Easter 5 A: Jesus’ Real Presence

John 14:1-14

Dear Partner in Preaching,

The first line of this familiar passage is so out of kilter with the rest of the passage that it’s almost comical. But if so, it is a poignant, ironic, almost sorrowful humor. Jesus, after all, is preparing his disciples, his friends, for his departure. He knows this will be incredibly challenging for them and so begins with words intended to bring comfort – “do not let your hearts be troubled” – but that seem to fall short of the mark. The disciples’ hearts are troubled, very troubled. And so they ask questions.

Have you ever noticed that? That when we are struggling to make sense of things or feel overwhelmed by circumstances, we often turn to questions: Why is this happening? Who is doing this? Why did s/he die so young? How did this happen? Why don’t you love me anymore?

The disciples’ questions have a similar poignancy. When Jesus says, “you know the way to the place where I am going,” Thomas replies quite bluntly, “Lord, we do not even know where you are going, how can we know the way?” And when Jesus suggests that he is the way (and the truth and the life, to boot) and that anyone who knows him will know the Father, Philip also reaches his limit and makes a request that is even more audacious – indeed, asking what no pious Jew would dare ask, to see God: “Show us the Father.”

Jesus’ answer – “Have you been with me so long and still do not know me” – is less, I think, about his own frustration than it is an attempt to re-orient the question. Notice: Thomas and Philip ask questions about what Jesus is saying: where are you going? Can we see the Father? And behind both of these, I suspect, is another, more primal question: why? Why are you leaving? Why can’t we go along? Why is this happening?

In response, Jesus offers not so much an answer as he offers himself.

The question of “why” is an important question. It gives voice to our deep need to understand, to comprehend, to make sense. But it’s also often quite difficult, if not impossible, to answer. What should Jesus say? Should he offer some atonement theory as explanation? Try to break down the Father’s divine and cosmic will so they could understand it? Describe the complex, profound, and sacrificial love that motivates his actions? Would any of this made any sense or lessened the grief of the disciples?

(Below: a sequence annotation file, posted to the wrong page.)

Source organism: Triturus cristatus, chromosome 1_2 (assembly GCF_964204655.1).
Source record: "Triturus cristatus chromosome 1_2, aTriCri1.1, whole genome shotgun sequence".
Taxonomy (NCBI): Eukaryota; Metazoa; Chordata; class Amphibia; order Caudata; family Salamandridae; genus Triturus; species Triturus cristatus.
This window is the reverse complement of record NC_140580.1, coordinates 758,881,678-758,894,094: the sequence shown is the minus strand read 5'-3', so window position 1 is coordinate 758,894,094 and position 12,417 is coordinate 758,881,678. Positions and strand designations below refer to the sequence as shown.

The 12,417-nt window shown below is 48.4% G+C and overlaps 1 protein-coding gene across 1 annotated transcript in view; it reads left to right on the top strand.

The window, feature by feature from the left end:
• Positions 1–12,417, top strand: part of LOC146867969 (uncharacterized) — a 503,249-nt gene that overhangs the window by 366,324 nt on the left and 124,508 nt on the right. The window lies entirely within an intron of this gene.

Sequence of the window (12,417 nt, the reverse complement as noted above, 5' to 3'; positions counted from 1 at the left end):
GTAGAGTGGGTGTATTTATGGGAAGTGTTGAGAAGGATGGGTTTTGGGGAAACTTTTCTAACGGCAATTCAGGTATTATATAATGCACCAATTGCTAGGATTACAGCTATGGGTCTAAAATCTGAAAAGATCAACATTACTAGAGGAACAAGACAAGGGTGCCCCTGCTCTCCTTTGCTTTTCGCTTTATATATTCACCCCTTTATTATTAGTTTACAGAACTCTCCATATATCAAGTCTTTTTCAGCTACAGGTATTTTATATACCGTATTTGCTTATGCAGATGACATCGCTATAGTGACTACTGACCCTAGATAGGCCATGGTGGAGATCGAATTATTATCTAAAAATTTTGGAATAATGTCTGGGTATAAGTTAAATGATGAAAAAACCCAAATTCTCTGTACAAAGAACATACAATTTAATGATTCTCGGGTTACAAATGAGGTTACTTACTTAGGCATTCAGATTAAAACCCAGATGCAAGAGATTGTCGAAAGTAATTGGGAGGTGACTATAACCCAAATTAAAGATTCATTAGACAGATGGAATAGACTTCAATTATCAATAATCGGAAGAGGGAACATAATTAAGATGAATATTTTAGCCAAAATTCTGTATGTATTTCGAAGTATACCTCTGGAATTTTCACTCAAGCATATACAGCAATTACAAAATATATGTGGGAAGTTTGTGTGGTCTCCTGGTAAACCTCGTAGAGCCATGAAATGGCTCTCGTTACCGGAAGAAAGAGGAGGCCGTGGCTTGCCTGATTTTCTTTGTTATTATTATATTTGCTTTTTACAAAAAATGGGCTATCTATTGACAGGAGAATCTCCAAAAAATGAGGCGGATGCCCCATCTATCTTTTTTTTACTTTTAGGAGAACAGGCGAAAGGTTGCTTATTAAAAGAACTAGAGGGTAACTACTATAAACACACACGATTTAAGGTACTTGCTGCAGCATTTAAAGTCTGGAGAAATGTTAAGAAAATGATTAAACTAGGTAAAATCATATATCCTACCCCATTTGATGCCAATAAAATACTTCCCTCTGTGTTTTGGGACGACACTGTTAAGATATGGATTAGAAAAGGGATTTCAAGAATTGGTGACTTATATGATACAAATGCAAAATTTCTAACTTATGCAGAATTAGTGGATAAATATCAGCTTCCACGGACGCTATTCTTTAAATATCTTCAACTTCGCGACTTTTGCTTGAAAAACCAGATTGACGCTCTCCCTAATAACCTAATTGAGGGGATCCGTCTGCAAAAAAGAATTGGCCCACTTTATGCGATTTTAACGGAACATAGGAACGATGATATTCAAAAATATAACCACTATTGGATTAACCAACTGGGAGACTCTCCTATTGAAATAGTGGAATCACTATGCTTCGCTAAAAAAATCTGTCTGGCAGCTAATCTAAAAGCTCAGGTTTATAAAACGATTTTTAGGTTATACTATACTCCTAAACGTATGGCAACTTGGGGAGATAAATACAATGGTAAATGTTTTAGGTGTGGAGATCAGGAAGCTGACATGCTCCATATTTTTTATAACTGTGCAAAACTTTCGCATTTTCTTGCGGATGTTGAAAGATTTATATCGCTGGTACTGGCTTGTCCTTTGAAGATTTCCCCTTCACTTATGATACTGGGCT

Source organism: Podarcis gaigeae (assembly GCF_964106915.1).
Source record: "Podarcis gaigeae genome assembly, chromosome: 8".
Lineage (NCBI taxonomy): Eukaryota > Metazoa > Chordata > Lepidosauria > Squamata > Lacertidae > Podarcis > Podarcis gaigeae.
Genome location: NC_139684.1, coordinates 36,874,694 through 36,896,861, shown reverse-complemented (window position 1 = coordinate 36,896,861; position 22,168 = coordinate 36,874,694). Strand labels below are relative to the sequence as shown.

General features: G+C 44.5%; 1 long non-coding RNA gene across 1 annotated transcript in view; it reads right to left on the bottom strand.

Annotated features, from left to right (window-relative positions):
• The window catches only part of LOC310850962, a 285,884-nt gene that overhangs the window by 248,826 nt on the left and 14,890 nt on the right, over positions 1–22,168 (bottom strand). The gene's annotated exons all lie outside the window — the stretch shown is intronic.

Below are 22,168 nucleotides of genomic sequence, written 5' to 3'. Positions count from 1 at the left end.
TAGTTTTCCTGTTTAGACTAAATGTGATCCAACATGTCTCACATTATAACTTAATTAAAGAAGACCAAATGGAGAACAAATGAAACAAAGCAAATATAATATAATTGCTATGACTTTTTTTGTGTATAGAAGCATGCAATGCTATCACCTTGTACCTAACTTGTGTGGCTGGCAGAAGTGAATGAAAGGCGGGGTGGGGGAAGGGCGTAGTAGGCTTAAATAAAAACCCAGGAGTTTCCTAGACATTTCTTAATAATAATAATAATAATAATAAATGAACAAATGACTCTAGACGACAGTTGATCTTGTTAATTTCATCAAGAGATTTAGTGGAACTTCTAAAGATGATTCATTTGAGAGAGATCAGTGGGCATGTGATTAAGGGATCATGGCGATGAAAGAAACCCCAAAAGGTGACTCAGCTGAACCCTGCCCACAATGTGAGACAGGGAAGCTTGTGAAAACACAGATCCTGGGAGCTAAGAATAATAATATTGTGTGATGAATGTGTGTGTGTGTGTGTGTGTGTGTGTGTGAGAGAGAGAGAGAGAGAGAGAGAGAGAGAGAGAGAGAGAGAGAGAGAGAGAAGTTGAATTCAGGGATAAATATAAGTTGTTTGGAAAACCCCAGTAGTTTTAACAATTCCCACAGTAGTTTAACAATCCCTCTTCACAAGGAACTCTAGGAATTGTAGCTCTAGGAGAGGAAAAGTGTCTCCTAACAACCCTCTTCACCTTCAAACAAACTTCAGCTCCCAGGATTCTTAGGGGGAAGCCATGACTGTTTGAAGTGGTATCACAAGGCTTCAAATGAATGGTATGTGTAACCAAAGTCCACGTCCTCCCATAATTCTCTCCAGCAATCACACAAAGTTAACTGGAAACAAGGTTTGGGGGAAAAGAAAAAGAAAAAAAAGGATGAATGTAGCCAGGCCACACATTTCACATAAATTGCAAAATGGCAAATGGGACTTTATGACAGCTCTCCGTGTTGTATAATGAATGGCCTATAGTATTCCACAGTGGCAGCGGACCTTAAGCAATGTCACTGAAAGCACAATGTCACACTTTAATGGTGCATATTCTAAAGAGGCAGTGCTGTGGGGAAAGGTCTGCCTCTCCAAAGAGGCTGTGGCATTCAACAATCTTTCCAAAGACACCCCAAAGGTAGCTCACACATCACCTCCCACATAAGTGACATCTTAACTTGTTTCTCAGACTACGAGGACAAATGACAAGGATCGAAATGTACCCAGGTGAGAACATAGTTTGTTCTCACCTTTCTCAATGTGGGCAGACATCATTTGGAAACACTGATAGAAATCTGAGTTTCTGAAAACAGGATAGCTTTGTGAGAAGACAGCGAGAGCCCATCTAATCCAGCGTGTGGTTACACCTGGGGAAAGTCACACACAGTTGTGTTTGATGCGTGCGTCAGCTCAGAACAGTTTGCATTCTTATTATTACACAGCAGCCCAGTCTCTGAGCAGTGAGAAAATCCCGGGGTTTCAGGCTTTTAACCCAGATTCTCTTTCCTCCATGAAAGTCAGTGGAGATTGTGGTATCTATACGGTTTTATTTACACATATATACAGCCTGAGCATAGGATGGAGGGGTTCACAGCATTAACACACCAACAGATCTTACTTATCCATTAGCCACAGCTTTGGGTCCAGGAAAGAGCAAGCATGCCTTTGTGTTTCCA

Instead of answering the “why” question, Jesus answers the question of “who.” He is the one who loves them and, in turn, who makes demonstrably clear the Father’s love. He is the one they have known and can trust and who will do what they ask and provide them what they need.

Sometimes we want answers, even as what we really need is relationship.

So perhaps this week, Dear Partner, we should come clean about all the unanswered questions that are part and parcel of our life of faith, in order to remind each other that whatever our questions, whatever our doubts, whatever the unknowns, yet Jesus still makes himself available to us. Indeed, Jesus still offers himself to us, inviting us into a relationship that may not answer all of our questions but ultimately transcends them.

Nor is this the only example of when the reality of relationship defies and transcends rational explanation. For, truth be told, I don’t know why my parents made so many sacrifices for me or why my wife loves me. But I do know that they did and she does and that these relationships prove are what matters.

I’ve always been captivated by Martin Luther’s sense of the “real presence” of Christ in the Lord’s Supper. Rather than side with those who said that mere finite bread could not hold Jesus’ infinite body, and so argued the bread was not really bread but had been transubstantiated into Jesus’ body, or with those who again said that mere finite bread could not hold Jesus’ infinite body, and so the bread was just bread, a reminder of Jesus’ love, Luther argued that, as with the Incarnation, there are times that, indeed, the finite can hold the infinite. What we experience in the Lord’s Supper, he believe, is just that kind of real presence. It’s a confession of faith that doesn’t boil down very easily to clean cut answers but instead offers a relationship: It is really God who is really present for us as we really are in a way we can really receive.

I think there is something similar going on here: whatever the disciples may ask, Jesus will keep offering not simply answers but himself. Because as important as “why” is, “who” is even more important, for we live and die – and are born once again – in and through our relationships.

Blessings on your proclamation, Dear Partner, as through your words you help to introduce us once again to the One who came that we might have life and have it abundantly.

Yours in Christ,